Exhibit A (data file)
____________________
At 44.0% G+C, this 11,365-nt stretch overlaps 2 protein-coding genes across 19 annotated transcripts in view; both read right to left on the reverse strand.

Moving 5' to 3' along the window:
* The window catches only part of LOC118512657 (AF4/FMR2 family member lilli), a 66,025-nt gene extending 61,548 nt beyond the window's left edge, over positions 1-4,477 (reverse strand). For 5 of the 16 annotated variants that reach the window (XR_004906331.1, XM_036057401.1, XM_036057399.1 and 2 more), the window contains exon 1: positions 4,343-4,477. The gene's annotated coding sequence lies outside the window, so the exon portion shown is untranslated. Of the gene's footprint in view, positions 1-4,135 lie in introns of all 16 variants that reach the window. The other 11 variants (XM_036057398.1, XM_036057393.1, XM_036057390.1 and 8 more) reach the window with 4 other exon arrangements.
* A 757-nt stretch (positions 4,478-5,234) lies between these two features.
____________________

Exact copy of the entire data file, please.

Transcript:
At 44.0% G+C, this 11,365-nt stretch overlaps 2 protein-coding genes across 19 annotated transcripts in view; both read right to left on the reverse strand.

Moving 5' to 3' along the window:
* The window catches only part of LOC118512657 (AF4/FMR2 family member lilli), a 66,025-nt gene extending 61,548 nt beyond the window's left edge, over positions 1-4,477 (reverse strand). For 5 of the 16 annotated variants that reach the window (XR_004906331.1, XM_036057401.1, XM_036057399.1 and 2 more), the window contains exon 1: positions 4,343-4,477. The gene's annotated coding sequence lies outside the window, so the exon portion shown is untranslated. Of the gene's footprint in view, positions 1-4,135 lie in introns of all 16 variants that reach the window. The other 11 variants (XM_036057398.1, XM_036057393.1, XM_036057390.1 and 8 more) reach the window with 4 other exon arrangements.
* A 757-nt stretch (positions 4,478-5,234) lies between these two features.